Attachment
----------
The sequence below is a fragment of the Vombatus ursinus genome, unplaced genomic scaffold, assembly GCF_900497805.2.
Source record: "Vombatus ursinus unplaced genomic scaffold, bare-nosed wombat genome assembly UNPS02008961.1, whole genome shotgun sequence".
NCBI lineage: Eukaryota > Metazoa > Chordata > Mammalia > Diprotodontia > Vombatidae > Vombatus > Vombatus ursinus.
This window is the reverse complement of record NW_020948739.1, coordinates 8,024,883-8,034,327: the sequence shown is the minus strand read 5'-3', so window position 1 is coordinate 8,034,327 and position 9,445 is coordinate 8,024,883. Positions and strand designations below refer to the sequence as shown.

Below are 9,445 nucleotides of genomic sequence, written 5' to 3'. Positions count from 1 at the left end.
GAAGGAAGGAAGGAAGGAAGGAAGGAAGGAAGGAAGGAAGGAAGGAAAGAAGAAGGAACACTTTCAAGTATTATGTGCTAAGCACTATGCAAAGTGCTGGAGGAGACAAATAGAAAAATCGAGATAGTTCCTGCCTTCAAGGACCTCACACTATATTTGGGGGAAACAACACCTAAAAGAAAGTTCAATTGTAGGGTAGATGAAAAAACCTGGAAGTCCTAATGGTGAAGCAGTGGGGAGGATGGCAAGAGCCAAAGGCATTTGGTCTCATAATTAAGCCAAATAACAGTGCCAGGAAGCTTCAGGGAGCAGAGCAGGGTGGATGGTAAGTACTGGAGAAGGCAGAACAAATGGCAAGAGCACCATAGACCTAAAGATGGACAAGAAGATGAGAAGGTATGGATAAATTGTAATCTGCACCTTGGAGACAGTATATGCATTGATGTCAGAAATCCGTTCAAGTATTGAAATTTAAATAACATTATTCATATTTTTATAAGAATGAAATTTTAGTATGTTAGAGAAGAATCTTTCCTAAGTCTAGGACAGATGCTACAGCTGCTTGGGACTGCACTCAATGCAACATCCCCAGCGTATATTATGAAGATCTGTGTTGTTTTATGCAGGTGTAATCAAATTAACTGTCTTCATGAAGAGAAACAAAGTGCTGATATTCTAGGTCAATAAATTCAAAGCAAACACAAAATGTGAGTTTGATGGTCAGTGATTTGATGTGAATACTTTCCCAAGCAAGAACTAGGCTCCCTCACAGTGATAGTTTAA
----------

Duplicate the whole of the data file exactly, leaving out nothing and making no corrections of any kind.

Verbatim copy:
The sequence below is a fragment of the Vombatus ursinus genome, unplaced genomic scaffold, assembly GCF_900497805.2.
Source record: "Vombatus ursinus unplaced genomic scaffold, bare-nosed wombat genome assembly UNPS02008961.1, whole genome shotgun sequence".
NCBI lineage: Eukaryota > Metazoa > Chordata > Mammalia > Diprotodontia > Vombatidae > Vombatus > Vombatus ursinus.
This window is the reverse complement of record NW_020948739.1, coordinates 8,024,883-8,034,327: the sequence shown is the minus strand read 5'-3', so window position 1 is coordinate 8,034,327 and position 9,445 is coordinate 8,024,883. Positions and strand designations below refer to the sequence as shown.

Below are 9,445 nucleotides of genomic sequence, written 5' to 3'. Positions count from 1 at the left end.
GAAGGAAGGAAGGAAGGAAGGAAGGAAGGAAGGAAGGAAGGAAGGAAAGAAGAAGGAACACTTTCAAGTATTATGTGCTAAGCACTATGCAAAGTGCTGGAGGAGACAAATAGAAAAATCGAGATAGTTCCTGCCTTCAAGGACCTCACACTATATTTGGGGGAAACAACACCTAAAAGAAAGTTCAATTGTAGGGTAGATGAAAAAACCTGGAAGTCCTAATGGTGAAGCAGTGGGGAGGATGGCAAGAGCCAAAGGCATTTGGTCTCATAATTAAGCCAAATAACAGTGCCAGGAAGCTTCAGGGAGCAGAGCAGGGTGGATGGTAAGTACTGGAGAAGGCAGAACAAATGGCAAGAGCACCATAGACCTAAAGATGGACAAGAAGATGAGAAGGTATGGATAAATTGTAATCTGCACCTTGGAGACAGTATATGCATTGATGTCAGAAATCCGTTCAAGTATTGAAATTTAAATAACATTATTCATATTTTTATAAGAATGAAATTTTAGTATGTTAGAGAAGAATCTTTCCTAAGTCTAGGACAGATGCTACAGCTGCTTGGGACTGCACTCAATGCAACATCCCCAGCGTATATTATGAAGATCTGTGTTGTTTTATGCAGGTGTAATCAAATTAACTGTCTTCATGAAGAGAAACAAAGTGCTGATATTCTAGGTCAATAAATTCAAAGCAAACACAAAATGTGAGTTTGATGGTCAGTGATTTGATGTGAATACTTTCCCAAGCAAGAACTAGGCTCCCTCACAGTGATAGTTTAA